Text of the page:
Agencies like NASA and the U.S. Geological Survey (USGS) that commit multiple millions of dollars to put Landsat satellites into space need to know that the spacecraft, the sensors onboard, the ground system operating the satellite, and the launch vehicle are all designed and built the right way.
Review Panels Ensure USGS, NASA Don’t Pay ‘the Price of Failure’ with Landsat 9
They help ensure that through review boards—independent panels comprised of subject matter experts who routinely examine the different mission elements and assess the veracity of their design, development, construction, testing, and integration.
If a potential issue shows up along the way, the board puts out a Request for Action (RFA) or an Advisory, and the matter is resolved to everyone’s satisfaction before the process moves too much farther along. It’s an approach that results in “a huge success rate in this business, because the price of failure is incredibly high,” says Tim Rykowski, NASA’s Space Network Systems Manager and a member of the review panel that’s been assessing the ground system design and development for Landsat 9, which is scheduled for launch in December 2020.
Rykowski and Bruce Quirk, the L9 Ground System review panel chair who just retired as the Unmanned Aircraft Systems Liaison for the USGS, sat down at the recent L9 Ground System Critical Design Review in Brandon, SD, to discuss their roles and responsibilities on that review board.
Is this review board a partner in the process of building the Landsat 9 Ground System, or what is its role?
BQ: “We’re really (part of the) checks and balances. We have wide expertise on this board on all the different components of the ground system, from the mission management systems to the data processing algorithms. We have enough experience that we can ask questions, or we might see issues, and then bring attention to those issues. So, we’re a partner in a way, but we’re also stepping back and taking a critical look … at the system and the process to see if there’s issues that we think need attention.”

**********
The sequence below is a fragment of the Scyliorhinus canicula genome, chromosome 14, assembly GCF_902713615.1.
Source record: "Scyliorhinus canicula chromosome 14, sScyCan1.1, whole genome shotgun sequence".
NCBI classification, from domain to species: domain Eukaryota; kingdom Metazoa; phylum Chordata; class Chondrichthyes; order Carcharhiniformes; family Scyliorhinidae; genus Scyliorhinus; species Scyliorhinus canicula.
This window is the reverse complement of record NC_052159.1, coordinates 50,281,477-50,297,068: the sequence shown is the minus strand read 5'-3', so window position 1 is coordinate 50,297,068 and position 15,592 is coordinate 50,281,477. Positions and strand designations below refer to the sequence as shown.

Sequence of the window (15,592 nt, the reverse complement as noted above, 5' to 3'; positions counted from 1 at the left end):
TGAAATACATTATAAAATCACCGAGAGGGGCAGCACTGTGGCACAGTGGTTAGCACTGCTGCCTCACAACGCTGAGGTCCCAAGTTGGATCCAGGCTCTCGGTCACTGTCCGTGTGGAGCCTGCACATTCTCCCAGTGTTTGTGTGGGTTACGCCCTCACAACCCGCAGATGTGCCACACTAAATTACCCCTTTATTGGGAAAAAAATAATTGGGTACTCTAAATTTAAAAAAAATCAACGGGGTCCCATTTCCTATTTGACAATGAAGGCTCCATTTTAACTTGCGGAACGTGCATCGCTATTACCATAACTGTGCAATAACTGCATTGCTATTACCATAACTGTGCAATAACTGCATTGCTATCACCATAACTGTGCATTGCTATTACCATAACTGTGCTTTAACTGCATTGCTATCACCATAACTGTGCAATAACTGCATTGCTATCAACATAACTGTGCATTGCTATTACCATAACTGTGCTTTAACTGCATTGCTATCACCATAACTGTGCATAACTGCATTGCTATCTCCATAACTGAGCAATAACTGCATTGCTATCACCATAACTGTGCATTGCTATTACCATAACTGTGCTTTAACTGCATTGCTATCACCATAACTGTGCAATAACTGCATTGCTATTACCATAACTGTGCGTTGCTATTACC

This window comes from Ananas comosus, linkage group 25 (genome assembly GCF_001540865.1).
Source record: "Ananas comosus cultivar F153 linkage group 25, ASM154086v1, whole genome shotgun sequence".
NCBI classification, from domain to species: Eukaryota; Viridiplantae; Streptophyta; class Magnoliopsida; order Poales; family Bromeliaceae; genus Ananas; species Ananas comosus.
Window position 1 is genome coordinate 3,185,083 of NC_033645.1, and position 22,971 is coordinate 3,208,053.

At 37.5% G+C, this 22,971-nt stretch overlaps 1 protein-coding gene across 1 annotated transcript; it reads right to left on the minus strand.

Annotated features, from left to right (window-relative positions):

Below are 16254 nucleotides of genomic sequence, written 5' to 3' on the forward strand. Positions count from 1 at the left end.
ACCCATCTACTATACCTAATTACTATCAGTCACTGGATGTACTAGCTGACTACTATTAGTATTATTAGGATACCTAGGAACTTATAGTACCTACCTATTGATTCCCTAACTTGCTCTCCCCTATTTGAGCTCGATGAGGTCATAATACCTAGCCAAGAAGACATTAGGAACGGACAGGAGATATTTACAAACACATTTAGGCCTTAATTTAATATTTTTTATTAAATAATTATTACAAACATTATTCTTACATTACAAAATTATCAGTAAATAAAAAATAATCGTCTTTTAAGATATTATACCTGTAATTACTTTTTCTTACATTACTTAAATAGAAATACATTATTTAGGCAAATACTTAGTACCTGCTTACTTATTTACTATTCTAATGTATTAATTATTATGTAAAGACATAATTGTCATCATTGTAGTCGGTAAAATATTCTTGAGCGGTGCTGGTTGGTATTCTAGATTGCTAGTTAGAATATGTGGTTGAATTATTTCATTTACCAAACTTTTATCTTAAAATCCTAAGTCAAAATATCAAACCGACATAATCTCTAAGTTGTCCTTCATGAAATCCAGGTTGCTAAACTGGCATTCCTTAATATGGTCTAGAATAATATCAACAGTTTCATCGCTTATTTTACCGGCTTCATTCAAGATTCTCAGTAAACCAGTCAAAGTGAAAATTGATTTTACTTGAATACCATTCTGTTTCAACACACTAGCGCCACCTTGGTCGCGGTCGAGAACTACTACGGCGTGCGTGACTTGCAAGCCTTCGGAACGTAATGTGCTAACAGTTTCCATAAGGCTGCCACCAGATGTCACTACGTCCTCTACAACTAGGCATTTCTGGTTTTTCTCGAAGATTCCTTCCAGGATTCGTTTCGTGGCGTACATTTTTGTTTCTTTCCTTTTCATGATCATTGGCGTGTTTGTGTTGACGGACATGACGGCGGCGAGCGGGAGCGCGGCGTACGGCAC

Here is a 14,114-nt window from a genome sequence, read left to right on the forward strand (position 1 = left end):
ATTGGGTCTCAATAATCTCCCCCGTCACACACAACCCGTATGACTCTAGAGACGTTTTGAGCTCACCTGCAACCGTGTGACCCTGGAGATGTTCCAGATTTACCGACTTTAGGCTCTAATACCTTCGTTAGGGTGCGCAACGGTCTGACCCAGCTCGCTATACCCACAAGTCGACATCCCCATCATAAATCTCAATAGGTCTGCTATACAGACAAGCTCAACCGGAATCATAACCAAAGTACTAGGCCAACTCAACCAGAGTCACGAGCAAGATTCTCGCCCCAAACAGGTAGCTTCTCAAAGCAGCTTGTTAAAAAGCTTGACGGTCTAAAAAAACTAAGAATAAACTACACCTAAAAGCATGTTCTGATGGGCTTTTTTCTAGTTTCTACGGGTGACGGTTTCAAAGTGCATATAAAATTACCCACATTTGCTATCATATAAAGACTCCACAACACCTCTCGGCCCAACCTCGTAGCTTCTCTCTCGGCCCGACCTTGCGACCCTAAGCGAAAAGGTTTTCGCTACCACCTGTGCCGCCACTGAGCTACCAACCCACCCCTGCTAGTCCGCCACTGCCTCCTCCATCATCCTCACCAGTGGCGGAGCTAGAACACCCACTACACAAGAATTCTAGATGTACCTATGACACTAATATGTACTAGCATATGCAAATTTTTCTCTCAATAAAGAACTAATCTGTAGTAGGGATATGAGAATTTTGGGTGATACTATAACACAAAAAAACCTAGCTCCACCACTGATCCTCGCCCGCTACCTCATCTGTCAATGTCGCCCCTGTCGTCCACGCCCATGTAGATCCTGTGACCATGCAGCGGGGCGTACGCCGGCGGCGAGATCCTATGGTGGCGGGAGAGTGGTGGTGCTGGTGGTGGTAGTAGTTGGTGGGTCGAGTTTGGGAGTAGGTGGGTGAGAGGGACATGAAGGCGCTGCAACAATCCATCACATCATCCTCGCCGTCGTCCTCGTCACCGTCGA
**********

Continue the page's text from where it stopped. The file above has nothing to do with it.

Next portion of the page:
Would a review board ever bring a project like this to a stop?
BQ: “We’re not going to bring it to a stop. But you can bring up serious enough issues that they have to address them. And I should also mention, it’s not just looking for issues. We’re also looking for positive things. You’ll hear a lot of comments about things we’re worried about or are interested in, but there’s also a lot of positive comments. What you’ll see in our report, which we write for this team and also for the larger Landsat 9 mission board, will have both those positive and negative comments.”
Who do you answer to ultimately?
TR: “I think the constituency quite candidly is the project here. It’s the Landsat 9 project. These are reviews that, if you look at how reviews are budgeted for in NASA, the Landsat 9 mission pays for our support for these reviews. They’re the beneficiary of these independent reviews in terms of the advice that we provide, the feedback that we give.”
How do taxpayers who fund missions like this benefit from your reviews?
BQ: “When we’re asking these questions, we’re also concerned about costs. We’re concerned about schedule. For me, a lot of this is in the final product—the information, the data. That’s why we have (Boston University professor) Curtis Woodcock on the panel, because he can look at it from the science viewpoint, but also, from a public viewpoint. Are we making the products and deriving the information that people need? That science needs? That the public needs?”